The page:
Lack of fixed income solutions
The ICO world has always been focused on valuation gains. But the real maturity of this nascent market will be judged by its depth of fixed income solutions for investors. Though many HYIPs (high yield investment programs) like GlobalBid, CryptomineHolding, and Laser were floated in the cryptocurrency market, there are still doubts over their legality. They come across more like a Ponzi scheme versus a safe investment option. The best example could be Bitcoin-Trader HYIP, which disappeared overnight.
This is where the opportunity lies for an entrepreneur who is willing to take the risk and come up with an innovative yet safe fixed income solution that will help in tying both the worlds together (fixed income solutions and the cryptocurrency market). Investors will gladly accept a solution that provides stability and security of fixed income investment solution alongside the higher returns and blockchain benefits of the cryptocurrency market.
Lending Platforms in Fixed Income
The first real breakthrough has been the emergence of peer-to-peer lending platforms using bitcoins. The technology which has revolutionized consumer and small business finance is being utilized by startups in conjunction with cryptocurrencies to offer fixed income solutions to cryptocurrency investors. Though there are not many lending platforms that use cryptocurrency, the few notable ones are mentioned below:
- Bitbond – Headquartered in Berlin, Bitbond is the first global marketplace lending platform for small business loans. Investors simply need to sign up with the platform and deposit bitcoins in their bitcoin wallet, then browse through the available investing opportunities. Once the project is fully funded, the investor starts to receive monthly repayments with interest until the loan matures. The repayments go straight to their bitcoin wallet. The investor can either reinvest or send the coins to a bitcoin exchange to trade it for fiat currency.
Higher Returns – The average APR is 13%, which is pretty high as compared to returns offered by generic P2P lenders.
- Nebeus – Nebeus is an online lending platform based out of the UK and was launched in 2015. It offers services in lending, trading, and remittances. Loans offered by Nebeus have a term of micro (30 days) to standard (360 days). The loan size is determined according to the borrower rating.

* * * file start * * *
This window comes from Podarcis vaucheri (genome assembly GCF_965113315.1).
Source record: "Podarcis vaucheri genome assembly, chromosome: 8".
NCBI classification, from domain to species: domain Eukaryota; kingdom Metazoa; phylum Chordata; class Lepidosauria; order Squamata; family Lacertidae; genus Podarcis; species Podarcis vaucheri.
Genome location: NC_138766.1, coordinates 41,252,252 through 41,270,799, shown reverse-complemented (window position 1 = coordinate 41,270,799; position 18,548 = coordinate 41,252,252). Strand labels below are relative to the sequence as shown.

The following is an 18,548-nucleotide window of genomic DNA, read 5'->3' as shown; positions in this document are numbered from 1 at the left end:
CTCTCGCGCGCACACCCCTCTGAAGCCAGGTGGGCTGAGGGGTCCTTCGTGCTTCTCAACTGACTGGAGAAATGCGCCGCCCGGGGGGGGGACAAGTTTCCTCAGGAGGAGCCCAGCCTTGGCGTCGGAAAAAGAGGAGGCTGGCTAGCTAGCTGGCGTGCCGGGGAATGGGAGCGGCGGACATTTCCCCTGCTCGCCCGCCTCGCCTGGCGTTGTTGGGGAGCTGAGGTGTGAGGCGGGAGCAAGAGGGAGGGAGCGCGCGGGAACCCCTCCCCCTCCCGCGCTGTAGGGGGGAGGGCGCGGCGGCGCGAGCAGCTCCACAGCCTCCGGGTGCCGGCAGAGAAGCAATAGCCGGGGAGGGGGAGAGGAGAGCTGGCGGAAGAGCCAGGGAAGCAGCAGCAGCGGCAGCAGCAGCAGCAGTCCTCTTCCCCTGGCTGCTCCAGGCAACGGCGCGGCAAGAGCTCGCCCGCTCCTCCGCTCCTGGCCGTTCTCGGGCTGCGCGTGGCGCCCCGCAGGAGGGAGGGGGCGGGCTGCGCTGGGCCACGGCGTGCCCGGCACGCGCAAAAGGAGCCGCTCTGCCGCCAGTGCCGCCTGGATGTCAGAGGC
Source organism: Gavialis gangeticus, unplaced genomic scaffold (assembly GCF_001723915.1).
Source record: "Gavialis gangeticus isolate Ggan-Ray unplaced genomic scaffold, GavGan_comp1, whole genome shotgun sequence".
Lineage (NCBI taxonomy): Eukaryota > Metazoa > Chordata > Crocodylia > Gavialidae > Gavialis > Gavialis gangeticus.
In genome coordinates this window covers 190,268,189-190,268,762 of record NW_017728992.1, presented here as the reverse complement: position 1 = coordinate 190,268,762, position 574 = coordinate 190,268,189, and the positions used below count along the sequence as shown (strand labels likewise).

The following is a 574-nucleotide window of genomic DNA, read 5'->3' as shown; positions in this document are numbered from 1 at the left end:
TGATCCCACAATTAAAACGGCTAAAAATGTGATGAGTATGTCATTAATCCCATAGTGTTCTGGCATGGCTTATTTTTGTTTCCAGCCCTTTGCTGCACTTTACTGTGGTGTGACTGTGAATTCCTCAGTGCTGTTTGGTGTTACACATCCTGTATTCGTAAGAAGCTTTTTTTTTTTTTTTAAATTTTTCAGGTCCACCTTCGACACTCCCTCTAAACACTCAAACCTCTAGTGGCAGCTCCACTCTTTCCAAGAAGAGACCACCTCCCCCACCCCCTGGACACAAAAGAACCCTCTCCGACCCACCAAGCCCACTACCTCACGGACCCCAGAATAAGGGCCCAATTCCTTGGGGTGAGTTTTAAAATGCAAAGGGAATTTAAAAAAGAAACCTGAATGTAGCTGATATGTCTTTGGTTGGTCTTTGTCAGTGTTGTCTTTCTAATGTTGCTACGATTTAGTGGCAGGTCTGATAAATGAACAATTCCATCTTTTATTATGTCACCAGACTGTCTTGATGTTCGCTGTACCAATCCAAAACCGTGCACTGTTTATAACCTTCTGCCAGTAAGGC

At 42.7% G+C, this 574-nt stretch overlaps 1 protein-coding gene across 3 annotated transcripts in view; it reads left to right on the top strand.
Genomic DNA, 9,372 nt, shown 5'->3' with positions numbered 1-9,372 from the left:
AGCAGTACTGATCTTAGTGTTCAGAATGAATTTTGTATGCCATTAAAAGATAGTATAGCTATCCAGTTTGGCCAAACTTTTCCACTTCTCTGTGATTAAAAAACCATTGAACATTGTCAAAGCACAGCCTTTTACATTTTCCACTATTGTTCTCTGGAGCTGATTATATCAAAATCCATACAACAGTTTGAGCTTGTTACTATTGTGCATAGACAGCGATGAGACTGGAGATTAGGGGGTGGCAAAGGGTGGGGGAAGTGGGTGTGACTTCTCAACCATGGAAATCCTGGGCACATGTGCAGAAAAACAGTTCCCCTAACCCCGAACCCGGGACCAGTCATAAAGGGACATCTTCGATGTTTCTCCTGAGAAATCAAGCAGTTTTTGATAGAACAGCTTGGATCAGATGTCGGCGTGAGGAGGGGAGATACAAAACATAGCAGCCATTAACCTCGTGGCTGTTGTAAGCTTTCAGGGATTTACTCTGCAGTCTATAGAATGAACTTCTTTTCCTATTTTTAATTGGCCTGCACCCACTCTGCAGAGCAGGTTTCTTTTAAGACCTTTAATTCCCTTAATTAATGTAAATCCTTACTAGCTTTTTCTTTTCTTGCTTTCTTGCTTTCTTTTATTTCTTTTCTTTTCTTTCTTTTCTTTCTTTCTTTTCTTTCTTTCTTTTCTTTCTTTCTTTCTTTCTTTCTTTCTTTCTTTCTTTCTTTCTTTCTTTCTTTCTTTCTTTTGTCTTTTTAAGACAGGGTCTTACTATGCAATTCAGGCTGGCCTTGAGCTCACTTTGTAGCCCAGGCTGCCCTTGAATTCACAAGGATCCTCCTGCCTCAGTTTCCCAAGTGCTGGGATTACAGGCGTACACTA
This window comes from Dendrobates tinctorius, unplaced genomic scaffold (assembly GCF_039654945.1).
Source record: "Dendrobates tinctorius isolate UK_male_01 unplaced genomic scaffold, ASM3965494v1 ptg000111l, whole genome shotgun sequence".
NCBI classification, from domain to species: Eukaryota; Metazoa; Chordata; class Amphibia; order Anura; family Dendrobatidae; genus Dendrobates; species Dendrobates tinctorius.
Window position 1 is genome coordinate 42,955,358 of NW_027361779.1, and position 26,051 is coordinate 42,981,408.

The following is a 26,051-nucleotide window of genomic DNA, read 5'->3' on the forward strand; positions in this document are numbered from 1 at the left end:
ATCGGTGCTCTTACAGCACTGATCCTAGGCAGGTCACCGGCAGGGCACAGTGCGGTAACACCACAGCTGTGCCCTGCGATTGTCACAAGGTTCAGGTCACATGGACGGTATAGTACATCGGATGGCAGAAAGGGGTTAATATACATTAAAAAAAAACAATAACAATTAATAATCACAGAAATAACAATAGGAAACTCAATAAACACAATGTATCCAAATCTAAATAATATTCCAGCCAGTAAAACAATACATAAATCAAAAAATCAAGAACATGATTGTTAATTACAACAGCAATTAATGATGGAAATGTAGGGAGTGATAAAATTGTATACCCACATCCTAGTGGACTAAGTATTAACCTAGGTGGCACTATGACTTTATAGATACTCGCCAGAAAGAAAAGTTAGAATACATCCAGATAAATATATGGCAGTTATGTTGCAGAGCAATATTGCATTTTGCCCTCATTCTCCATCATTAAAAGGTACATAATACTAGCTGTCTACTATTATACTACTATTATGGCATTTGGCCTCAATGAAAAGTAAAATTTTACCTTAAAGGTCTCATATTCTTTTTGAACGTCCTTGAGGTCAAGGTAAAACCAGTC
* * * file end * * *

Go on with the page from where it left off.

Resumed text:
Returns – Investors can expect a yield up to 12.5%.
- Getline – Based out of Warsaw, Poland, Getline was established in 2015. It uses a third party platform Esteemify for account verification. Borrowers and investors need to add social accounts as well personal verification details such as bank account, proof of income, etc. Total amount funded so far is 178.86 BTC and the platform usually deals in credit line loans.
Fees – 30% of any profit obtained by the lender.
- BTCPOP – Headquartered in the United Kingdom, BTCPOP was founded in 2014. It is an online lending platform that also has an altcoin exchange and a share market, and it also supports IPOs, bond funding, and trading. It deals in various types of loans like custom personal loans, personal loans with collateral, instant loans, business loans, IPOs, bonds, and instant collateral loans.
Returns – Lenders can expect an APR of 10% or more.
Cryptocurrencies and ICOs are redefining the concept of money and fund raising. But for a jump to the mainstream, fixed income options need to be developed for the wider investor base. P2P lending using virtual currency is a good start, and it seems a major shake up with a fixed income offering is just round the corner.
Written by Heena Dhir.